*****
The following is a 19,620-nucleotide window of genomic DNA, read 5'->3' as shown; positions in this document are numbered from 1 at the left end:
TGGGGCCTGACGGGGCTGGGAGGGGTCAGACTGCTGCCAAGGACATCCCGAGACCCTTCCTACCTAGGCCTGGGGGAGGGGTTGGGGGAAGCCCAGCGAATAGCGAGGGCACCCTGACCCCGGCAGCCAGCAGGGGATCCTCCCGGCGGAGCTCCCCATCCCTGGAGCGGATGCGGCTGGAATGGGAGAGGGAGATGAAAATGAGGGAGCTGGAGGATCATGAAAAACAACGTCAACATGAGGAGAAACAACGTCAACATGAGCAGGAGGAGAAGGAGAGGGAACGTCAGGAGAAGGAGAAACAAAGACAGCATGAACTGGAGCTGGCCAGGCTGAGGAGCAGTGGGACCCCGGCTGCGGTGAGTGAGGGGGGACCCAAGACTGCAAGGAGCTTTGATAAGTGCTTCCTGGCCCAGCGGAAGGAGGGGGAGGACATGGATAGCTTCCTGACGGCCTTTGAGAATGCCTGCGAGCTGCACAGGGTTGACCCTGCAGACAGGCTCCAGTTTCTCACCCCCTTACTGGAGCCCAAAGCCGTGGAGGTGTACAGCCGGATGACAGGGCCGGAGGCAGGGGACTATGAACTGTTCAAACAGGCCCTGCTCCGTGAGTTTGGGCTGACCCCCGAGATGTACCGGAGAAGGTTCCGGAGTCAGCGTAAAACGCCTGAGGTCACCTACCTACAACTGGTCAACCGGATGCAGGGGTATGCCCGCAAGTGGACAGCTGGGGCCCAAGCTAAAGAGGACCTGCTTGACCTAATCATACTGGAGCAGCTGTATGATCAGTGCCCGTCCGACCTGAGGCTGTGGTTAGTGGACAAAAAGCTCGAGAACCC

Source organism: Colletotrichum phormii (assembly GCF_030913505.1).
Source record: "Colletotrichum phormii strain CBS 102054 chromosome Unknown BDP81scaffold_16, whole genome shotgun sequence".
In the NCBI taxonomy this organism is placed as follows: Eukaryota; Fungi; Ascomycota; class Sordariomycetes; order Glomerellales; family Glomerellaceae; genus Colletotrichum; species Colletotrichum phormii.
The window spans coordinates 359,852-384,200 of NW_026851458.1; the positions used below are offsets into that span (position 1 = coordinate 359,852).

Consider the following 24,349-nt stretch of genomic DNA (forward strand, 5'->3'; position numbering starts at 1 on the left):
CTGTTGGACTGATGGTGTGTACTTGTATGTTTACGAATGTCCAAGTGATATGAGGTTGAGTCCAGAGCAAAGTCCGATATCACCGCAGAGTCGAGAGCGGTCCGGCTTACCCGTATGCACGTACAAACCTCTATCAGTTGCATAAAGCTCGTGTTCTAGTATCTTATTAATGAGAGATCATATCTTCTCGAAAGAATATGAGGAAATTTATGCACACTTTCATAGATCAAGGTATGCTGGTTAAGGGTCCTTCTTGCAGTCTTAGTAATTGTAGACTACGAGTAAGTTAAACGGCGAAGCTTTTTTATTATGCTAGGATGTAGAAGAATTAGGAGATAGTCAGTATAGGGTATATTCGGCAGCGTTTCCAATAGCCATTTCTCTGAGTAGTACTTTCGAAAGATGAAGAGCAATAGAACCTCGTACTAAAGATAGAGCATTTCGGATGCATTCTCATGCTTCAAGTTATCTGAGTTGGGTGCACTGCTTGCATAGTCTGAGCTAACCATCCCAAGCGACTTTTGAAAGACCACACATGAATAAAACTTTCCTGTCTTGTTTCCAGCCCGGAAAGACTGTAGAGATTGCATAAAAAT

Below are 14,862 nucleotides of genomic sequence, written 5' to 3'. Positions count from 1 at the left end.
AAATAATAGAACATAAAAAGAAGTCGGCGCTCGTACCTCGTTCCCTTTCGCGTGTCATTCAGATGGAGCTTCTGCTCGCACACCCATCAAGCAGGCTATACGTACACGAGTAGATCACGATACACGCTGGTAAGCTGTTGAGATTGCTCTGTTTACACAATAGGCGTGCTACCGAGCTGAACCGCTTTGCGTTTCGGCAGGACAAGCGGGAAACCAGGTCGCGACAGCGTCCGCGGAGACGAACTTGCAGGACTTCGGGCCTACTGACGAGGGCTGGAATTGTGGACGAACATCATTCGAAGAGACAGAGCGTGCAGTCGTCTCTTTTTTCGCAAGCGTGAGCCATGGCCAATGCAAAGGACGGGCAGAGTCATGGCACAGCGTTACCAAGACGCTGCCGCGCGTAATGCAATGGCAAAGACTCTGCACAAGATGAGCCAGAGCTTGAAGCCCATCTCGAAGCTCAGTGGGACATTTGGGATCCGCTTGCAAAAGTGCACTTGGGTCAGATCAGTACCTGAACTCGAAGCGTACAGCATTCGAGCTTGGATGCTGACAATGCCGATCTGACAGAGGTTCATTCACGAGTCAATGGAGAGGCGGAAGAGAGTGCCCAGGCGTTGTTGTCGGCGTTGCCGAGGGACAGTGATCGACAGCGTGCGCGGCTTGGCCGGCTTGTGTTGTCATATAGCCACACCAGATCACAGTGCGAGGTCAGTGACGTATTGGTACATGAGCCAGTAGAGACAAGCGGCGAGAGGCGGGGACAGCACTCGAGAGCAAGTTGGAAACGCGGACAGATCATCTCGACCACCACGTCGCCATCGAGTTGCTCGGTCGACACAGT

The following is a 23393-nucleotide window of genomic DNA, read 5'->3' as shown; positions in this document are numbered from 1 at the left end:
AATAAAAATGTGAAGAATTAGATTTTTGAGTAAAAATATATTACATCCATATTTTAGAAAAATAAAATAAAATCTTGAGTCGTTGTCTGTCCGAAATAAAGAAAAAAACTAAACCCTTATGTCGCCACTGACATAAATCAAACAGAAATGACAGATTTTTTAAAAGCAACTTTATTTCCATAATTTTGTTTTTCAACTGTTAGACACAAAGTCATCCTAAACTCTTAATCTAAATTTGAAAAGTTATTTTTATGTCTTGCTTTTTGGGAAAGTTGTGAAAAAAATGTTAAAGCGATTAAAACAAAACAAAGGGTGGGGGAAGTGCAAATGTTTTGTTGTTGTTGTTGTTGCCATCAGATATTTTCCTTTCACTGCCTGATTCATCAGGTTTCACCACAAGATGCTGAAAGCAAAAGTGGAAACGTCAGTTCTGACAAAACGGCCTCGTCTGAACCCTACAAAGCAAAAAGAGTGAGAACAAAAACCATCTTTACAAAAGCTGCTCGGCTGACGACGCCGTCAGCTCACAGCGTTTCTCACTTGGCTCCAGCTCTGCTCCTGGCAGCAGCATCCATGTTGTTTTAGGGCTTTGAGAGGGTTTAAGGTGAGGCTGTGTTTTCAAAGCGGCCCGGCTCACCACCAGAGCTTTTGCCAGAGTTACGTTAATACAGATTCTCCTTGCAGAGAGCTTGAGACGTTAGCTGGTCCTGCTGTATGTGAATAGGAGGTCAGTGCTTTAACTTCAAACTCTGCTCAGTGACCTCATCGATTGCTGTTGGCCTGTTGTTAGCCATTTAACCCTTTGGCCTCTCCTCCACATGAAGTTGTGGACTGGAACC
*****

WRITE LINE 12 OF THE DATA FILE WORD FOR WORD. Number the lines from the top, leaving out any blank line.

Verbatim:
AATAAAAATGTGAAGAATTAGATTTTTGAGTAAAAATATATTACATCCATATTTTAGAAAAATAAAATAAAATCTTGAGTCGTTGTCTGTCCGAAATAAAGAAAAAAACTAAACCCTTATGTCGCCACTGACATAAATCAAACAGAAATGACAGATTTTTTAAAAGCAACTTTATTTCCATAATTTTGTTTTTCAACTGTTAGACACAAAGTCATCCTAAACTCTTAATCTAAATTTGAAAAGTTATTTTTATGTCTTGCTTTTTGGGAAAGTTGTGAAAAAAATGTTAAAGCGATTAAAACAAAACAAAGGGTGGGGGAAGTGCAAATGTTTTGTTGTTGTTGTTGTTGCCATCAGATATTTTCCTTTCACTGCCTGATTCATCAGGTTTCACCACAAGATGCTGAAAGCAAAAGTGGAAACGTCAGTTCTGACAAAACGGCCTCGTCTGAACCCTACAAAGCAAAAAGAGTGAGAACAAAAACCATCTTTACAAAAGCTGCTCGGCTGACGACGCCGTCAGCTCACAGCGTTTCTCACTTGGCTCCAGCTCTGCTCCTGGCAGCAGCATCCATGTTGTTTTAGGGCTTTGAGAGGGTTTAAGGTGAGGCTGTGTTTTCAAAGCGGCCCGGCTCACCACCAGAGCTTTTGCCAGAGTTACGTTAATACAGATTCTCCTTGCAGAGAGCTTGAGACGTTAGCTGGTCCTGCTGTATGTGAATAGGAGGTCAGTGCTTTAACTTCAAACTCTGCTCAGTGACCTCATCGATTGCTGTTGGCCTGTTGTTAGCCATTTAACCCTTTGGCCTCTCCTCCACATGAAGTTGTGGACTGGAACC